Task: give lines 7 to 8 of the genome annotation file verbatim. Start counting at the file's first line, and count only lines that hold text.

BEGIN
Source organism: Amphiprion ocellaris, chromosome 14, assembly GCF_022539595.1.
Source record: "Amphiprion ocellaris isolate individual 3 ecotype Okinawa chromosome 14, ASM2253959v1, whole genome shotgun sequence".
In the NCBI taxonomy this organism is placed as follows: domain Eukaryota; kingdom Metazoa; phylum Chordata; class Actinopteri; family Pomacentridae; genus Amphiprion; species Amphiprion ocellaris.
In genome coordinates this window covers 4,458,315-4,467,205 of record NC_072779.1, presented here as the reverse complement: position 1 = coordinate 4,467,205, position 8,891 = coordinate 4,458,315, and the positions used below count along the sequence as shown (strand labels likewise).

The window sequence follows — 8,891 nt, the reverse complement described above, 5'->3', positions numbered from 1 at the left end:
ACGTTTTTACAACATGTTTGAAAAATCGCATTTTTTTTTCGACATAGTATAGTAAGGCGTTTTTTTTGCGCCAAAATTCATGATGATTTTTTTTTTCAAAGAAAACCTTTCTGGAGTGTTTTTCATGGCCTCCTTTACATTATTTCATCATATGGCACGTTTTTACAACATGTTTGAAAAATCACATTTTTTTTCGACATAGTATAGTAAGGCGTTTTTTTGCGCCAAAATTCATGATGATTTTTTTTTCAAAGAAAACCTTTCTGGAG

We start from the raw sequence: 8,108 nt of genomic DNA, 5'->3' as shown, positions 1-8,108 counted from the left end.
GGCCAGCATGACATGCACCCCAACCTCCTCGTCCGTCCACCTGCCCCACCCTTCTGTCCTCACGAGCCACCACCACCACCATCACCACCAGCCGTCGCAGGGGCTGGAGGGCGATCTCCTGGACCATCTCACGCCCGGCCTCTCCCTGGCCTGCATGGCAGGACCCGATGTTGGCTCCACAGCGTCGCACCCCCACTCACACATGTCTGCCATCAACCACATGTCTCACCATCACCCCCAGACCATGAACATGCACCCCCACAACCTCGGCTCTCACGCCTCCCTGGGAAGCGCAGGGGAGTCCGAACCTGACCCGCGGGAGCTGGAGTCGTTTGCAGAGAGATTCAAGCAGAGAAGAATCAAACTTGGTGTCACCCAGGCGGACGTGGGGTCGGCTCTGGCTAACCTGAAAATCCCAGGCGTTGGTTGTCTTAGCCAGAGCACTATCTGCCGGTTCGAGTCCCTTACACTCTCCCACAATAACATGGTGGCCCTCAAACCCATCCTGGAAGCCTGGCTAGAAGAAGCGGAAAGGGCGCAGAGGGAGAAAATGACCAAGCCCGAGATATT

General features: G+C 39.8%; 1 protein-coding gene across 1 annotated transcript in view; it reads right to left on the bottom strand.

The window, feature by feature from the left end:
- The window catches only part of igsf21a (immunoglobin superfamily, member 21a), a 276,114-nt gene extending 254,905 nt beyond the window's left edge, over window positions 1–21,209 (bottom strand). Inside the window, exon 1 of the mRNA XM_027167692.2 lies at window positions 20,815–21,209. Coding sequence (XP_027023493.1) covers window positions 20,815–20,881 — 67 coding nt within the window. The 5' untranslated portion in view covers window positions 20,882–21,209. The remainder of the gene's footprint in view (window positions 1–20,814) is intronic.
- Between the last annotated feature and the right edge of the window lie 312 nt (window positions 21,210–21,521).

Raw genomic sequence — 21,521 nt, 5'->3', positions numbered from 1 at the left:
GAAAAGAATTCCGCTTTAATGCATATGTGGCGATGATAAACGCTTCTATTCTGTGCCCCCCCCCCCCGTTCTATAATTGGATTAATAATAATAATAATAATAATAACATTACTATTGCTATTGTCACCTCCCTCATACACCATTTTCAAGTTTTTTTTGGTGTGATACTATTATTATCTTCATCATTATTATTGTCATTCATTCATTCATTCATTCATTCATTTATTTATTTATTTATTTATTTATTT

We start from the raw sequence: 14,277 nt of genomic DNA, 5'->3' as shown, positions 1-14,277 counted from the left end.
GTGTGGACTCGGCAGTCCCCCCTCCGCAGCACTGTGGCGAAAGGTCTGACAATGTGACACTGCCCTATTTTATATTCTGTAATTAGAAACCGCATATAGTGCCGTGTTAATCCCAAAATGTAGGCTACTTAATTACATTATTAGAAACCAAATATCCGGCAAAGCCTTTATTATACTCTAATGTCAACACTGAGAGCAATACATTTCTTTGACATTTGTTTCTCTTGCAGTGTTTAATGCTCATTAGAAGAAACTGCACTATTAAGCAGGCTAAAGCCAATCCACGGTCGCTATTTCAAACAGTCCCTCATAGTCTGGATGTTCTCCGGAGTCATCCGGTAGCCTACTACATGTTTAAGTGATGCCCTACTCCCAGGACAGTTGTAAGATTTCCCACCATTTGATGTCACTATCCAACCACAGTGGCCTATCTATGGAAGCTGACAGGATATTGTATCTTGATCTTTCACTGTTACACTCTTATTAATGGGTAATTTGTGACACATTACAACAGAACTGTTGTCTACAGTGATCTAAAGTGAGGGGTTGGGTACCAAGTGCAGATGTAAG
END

We start from the raw sequence: 8,108 nt of genomic DNA, 5'->3' as shown, positions 1-8,108 counted from the left end.
GGCCAGCATGACATGCACCCCAACCTCCTCGTCCGTCCACCTGCCCCACCCTTCTGTCCTCACGAGCCACCACCACCACCATCACCACCAGCCGTCGCAGGGGCTGGAGGGCGATCTCCTGGACCATCTCACGCCCGGCCTCTCCCTGGCCTGCATGGCAGGACCCGATGTTGGCTCCACAGCGTCGCACCCCCACTCACACATGTCTGCCATCAACCACATGTCTCACCATCACCCCCAGACCATGAACATGCACCCCCACAACCTCGGCTCTCACGCCTCCCTGGGAAGCGCAGGGGAGTCCGAACCTGACCCGCGGGAGCTGGAGTCGTTTGCAGAGAGATTCAAGCAGAGAAGAATCAAACTTGGTGTCACCCAGGCGGACGTGGGGTCGGCTCTGGCTAACCTGAAAATCCCAGGCGTTGGTTGTCTTAGCCAGAGCACTATCTGCCGGTTCGAGTCCCTTACACTCTCCCACAATAACATGGTGGCCCTCAAACCCATCCTGGAAGCCTGGCTAGAAGAAGCGGAAAGGGCGCAGAGGGAGAAAATGACCAAGCCCGAGATATT